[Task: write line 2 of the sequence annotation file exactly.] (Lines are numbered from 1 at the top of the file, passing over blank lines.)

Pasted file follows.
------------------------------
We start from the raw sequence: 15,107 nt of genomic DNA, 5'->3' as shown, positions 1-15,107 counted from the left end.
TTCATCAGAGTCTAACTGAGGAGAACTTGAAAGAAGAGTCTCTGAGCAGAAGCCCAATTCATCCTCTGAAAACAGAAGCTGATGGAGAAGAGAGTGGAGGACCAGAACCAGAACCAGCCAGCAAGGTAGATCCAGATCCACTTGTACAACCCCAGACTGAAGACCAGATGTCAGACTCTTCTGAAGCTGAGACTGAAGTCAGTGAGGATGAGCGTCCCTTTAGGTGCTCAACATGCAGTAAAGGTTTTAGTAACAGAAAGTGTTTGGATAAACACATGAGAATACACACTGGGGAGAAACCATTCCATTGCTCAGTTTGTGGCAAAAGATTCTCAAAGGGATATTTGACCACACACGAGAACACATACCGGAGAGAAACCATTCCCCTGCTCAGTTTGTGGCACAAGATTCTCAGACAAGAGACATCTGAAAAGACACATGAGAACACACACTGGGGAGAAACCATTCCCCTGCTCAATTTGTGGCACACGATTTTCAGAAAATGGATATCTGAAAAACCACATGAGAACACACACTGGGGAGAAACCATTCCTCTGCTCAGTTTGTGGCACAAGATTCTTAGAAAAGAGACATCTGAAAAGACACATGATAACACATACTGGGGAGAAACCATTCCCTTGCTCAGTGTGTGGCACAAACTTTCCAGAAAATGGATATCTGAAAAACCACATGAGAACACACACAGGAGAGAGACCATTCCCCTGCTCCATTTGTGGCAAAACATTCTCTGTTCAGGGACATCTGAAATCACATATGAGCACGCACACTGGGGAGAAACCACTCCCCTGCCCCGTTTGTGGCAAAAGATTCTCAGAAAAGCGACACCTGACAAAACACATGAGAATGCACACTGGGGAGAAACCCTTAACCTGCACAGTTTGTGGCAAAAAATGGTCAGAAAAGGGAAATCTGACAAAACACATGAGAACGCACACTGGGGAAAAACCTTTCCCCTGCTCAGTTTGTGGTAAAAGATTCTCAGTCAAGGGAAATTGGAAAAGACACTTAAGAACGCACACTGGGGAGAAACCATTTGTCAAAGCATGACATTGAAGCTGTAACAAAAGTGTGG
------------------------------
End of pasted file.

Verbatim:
TTCATCAGAGTCTAACTGAGGAGAACTTGAAAGAAGAGTCTCTGAGCAGAAGCCCAATTCATCCTCTGAAAACAGAAGCTGATGGAGAAGAGAGTGGAGGACCAGAACCAGAACCAGCCAGCAAGGTAGATCCAGATCCACTTGTACAACCCCAGACTGAAGACCAGATGTCAGACTCTTCTGAAGCTGAGACTGAAGTCAGTGAGGATGAGCGTCCCTTTAGGTGCTCAACATGCAGTAAAGGTTTTAGTAACAGAAAGTGTTTGGATAAACACATGAGAATACACACTGGGGAGAAACCATTCCATTGCTCAGTTTGTGGCAAAAGATTCTCAAAGGGATATTTGACCACACACGAGAACACATACCGGAGAGAAACCATTCCCCTGCTCAGTTTGTGGCACAAGATTCTCAGACAAGAGACATCTGAAAAGACACATGAGAACACACACTGGGGAGAAACCATTCCCCTGCTCAATTTGTGGCACACGATTTTCAGAAAATGGATATCTGAAAAACCACATGAGAACACACACTGGGGAGAAACCATTCCTCTGCTCAGTTTGTGGCACAAGATTCTTAGAAAAGAGACATCTGAAAAGACACATGATAACACATACTGGGGAGAAACCATTCCCTTGCTCAGTGTGTGGCACAAACTTTCCAGAAAATGGATATCTGAAAAACCACATGAGAACACACACAGGAGAGAGACCATTCCCCTGCTCCATTTGTGGCAAAACATTCTCTGTTCAGGGACATCTGAAATCACATATGAGCACGCACACTGGGGAGAAACCACTCCCCTGCCCCGTTTGTGGCAAAAGATTCTCAGAAAAGCGACACCTGACAAAACACATGAGAATGCACACTGGGGAGAAACCCTTAACCTGCACAGTTTGTGGCAAAAAATGGTCAGAAAAGGGAAATCTGACAAAACACATGAGAACGCACACTGGGGAAAAACCTTTCCCCTGCTCAGTTTGTGGTAAAAGATTCTCAGTCAAGGGAAATTGGAAAAGACACTTAAGAACGCACACTGGGGAGAAACCATTTGTCAAAGCATGACATTGAAGCTGTAACAAAAGTGTGG